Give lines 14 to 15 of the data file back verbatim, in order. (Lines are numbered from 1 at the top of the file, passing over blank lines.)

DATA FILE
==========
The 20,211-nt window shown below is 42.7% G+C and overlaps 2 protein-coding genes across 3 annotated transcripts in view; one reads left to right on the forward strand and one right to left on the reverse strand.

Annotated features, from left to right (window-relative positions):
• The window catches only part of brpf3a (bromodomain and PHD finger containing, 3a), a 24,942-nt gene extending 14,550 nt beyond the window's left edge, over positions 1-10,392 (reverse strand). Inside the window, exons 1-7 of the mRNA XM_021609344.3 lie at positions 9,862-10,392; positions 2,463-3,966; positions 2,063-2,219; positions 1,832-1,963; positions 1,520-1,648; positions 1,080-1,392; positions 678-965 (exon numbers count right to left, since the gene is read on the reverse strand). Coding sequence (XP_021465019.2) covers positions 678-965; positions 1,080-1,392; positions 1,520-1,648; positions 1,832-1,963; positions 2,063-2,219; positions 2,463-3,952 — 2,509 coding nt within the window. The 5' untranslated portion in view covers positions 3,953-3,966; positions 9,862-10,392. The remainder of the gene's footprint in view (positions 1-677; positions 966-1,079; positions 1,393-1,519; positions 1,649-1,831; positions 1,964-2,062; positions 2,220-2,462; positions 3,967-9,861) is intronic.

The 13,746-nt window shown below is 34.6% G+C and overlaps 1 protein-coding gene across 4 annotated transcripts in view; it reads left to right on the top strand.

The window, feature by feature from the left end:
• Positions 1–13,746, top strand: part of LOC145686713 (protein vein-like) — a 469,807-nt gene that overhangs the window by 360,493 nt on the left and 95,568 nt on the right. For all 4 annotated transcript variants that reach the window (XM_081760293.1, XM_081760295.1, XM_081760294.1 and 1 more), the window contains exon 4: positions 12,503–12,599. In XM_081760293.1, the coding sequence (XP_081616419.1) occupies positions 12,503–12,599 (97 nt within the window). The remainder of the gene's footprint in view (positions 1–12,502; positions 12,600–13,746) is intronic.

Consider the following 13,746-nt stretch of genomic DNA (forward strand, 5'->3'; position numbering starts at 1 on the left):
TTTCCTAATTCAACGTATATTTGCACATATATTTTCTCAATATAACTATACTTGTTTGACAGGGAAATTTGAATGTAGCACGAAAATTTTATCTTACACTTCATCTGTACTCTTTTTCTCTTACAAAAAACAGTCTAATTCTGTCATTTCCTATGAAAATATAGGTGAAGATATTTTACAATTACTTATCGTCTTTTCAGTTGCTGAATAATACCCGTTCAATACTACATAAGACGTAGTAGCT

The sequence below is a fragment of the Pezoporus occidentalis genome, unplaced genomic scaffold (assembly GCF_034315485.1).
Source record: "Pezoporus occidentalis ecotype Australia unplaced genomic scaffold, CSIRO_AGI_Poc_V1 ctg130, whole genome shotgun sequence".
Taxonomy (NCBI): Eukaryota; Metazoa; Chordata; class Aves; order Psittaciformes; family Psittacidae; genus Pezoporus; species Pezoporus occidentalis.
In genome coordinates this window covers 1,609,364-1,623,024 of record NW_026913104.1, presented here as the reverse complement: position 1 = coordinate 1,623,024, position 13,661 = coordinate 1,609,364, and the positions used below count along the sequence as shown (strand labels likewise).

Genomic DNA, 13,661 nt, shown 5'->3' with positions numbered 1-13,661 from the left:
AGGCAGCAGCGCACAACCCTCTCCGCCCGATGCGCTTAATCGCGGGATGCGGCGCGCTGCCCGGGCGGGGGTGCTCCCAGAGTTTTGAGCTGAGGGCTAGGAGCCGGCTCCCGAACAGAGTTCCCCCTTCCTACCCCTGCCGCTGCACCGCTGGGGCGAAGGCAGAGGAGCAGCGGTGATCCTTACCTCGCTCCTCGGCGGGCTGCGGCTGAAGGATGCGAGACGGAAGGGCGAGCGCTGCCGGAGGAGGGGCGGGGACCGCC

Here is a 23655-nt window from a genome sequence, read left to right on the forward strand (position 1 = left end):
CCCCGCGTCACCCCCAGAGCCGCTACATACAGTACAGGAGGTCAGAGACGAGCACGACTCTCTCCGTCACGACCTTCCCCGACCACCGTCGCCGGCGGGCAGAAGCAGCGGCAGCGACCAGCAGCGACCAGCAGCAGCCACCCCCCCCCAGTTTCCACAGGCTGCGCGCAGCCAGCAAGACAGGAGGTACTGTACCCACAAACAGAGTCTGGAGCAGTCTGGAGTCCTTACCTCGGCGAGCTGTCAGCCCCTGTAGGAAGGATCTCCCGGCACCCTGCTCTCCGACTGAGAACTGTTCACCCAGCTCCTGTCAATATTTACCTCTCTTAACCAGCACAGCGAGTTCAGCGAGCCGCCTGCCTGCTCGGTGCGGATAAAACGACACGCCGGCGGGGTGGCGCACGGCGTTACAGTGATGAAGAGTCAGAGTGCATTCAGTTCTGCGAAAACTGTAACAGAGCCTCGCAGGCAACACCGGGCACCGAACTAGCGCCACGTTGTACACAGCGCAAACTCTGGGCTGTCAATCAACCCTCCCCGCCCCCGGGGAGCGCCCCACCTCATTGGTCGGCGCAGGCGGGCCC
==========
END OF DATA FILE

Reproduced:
AGGCAGCAGCGCACAACCCTCTCCGCCCGATGCGCTTAATCGCGGGATGCGGCGCGCTGCCCGGGCGGGGGTGCTCCCAGAGTTTTGAGCTGAGGGCTAGGAGCCGGCTCCCGAACAGAGTTCCCCCTTCCTACCCCTGCCGCTGCACCGCTGGGGCGAAGGCAGAGGAGCAGCGGTGATCCTTACCTCGCTCCTCGGCGGGCTGCGGCTGAAGGATGCGAGACGGAAGGGCGAGCGCTGCCGGAGGAGGGGCGGGGACCGCC

Here is a 23655-nt window from a genome sequence, read left to right on the forward strand (position 1 = left end):